“André Previn, who blurred the boundaries between jazz, pop and classical music—and between composing, conducting and performing—in an extraordinarily eclectic, award-filled career, died Thursday morning at his home in Manhattan,” writes James Barron in Thursday’s (2/28) New York Times. “He was 89…. Mr. Previn wrote or arranged the music for several dozen movies…. Audiences also knew him as a jazz pianist who appeared with Ella Fitzgerald, among others, and as a composer who turned out musicals, orchestral works, chamber music, two operas and several concertos for his fifth wife, the violinist Anne-Sophie Mutter. Mr. Previn was also the music director or principal conductor of a half-dozen orchestras.” He was music director of the Houston Symphony, Pittsburgh Symphony Orchestra, and Los Angeles Philharmonic; principal conductor of the London Symphony Orchestra and Royal Philharmonic; and principal guest conductor of Tokyo’s NHK Symphony Orchestra. “In the 1960s, he appeared in sold-out classical and jazz concerts…. Born Andreas Ludwig Prewin on April 6, 1929, in Berlin [he] became an American citizen in 1943…. Mr. Previn wrote several books, including ‘Orchestra’ (1985), a depiction of the lives of orchestral musicians, and a memoir of his movie experiences, ‘No Minor Chords: My Days in Hollywood’ (1991)…. ‘When I go to Tanglewood to teach,’ [he said], the kids … see a movie on the late, late show … And then I have to confess that the man who manufactured harp glissandos for Esther Williams to dive to was actually me.’ ”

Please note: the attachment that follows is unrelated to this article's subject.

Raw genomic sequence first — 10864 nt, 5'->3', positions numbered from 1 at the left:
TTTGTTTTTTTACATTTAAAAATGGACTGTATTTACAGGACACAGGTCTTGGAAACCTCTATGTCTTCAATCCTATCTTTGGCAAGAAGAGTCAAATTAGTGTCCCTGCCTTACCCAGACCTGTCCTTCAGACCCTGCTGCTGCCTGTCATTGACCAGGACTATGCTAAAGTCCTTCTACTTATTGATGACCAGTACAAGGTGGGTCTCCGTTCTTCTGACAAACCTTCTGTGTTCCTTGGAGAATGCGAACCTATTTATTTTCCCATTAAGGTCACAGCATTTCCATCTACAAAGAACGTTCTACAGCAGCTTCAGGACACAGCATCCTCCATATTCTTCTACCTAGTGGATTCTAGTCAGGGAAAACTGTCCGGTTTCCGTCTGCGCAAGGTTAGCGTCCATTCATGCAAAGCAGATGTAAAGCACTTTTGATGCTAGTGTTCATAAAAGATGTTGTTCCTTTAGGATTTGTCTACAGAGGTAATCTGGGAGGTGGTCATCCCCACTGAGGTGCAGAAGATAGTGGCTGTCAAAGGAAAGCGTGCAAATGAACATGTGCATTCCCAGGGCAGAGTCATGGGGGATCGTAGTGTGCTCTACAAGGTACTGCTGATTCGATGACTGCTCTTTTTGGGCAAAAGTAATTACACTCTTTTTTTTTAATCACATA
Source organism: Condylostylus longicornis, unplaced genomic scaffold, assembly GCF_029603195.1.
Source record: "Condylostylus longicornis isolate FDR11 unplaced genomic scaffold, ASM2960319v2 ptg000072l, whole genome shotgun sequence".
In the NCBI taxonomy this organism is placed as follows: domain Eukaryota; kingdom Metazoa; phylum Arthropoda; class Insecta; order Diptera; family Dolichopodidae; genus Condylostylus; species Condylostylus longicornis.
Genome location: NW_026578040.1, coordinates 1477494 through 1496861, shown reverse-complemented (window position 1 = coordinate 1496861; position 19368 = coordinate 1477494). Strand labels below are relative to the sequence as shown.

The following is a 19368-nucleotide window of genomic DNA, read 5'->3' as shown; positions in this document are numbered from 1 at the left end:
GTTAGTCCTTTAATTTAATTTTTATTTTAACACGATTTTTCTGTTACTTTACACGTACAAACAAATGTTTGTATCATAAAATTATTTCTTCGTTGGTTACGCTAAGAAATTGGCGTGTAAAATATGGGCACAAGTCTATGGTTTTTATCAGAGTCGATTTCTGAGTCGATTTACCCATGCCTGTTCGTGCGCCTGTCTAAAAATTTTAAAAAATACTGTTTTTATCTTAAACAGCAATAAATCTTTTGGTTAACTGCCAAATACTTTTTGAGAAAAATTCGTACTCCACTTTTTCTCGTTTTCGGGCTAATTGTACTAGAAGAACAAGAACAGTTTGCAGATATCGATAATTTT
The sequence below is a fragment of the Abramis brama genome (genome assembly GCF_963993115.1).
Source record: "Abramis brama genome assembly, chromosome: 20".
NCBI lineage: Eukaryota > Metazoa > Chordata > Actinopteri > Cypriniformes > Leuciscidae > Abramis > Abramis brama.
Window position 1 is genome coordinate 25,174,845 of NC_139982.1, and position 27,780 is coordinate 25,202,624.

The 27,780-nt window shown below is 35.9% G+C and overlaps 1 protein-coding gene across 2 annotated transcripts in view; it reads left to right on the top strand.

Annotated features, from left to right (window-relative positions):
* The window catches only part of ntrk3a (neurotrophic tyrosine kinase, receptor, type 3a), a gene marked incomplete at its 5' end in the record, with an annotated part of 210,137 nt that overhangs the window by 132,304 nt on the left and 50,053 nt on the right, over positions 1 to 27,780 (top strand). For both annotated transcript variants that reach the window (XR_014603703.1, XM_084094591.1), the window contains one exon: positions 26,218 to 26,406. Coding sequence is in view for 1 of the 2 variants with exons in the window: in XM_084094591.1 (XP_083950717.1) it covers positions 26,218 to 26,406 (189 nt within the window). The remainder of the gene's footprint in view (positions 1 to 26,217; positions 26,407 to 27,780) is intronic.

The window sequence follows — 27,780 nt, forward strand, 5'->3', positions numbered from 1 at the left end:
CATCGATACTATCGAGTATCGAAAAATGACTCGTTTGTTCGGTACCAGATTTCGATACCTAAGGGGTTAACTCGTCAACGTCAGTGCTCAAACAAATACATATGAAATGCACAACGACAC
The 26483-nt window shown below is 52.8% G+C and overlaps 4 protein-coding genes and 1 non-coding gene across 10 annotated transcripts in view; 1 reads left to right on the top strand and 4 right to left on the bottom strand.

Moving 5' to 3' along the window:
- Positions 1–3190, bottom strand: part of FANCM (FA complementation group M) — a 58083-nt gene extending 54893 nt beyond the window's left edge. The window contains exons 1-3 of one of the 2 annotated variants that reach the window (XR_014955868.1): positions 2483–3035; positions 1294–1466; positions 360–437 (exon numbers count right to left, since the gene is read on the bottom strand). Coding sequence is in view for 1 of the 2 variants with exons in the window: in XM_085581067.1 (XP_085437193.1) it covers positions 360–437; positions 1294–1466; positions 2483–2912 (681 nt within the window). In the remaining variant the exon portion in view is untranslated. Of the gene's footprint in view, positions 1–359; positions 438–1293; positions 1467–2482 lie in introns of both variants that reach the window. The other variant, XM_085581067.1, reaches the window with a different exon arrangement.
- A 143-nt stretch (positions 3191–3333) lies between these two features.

Posted March 1, 2019

In photo: André Previn conducts the Pittsburgh Symphony Orchestra, 1984.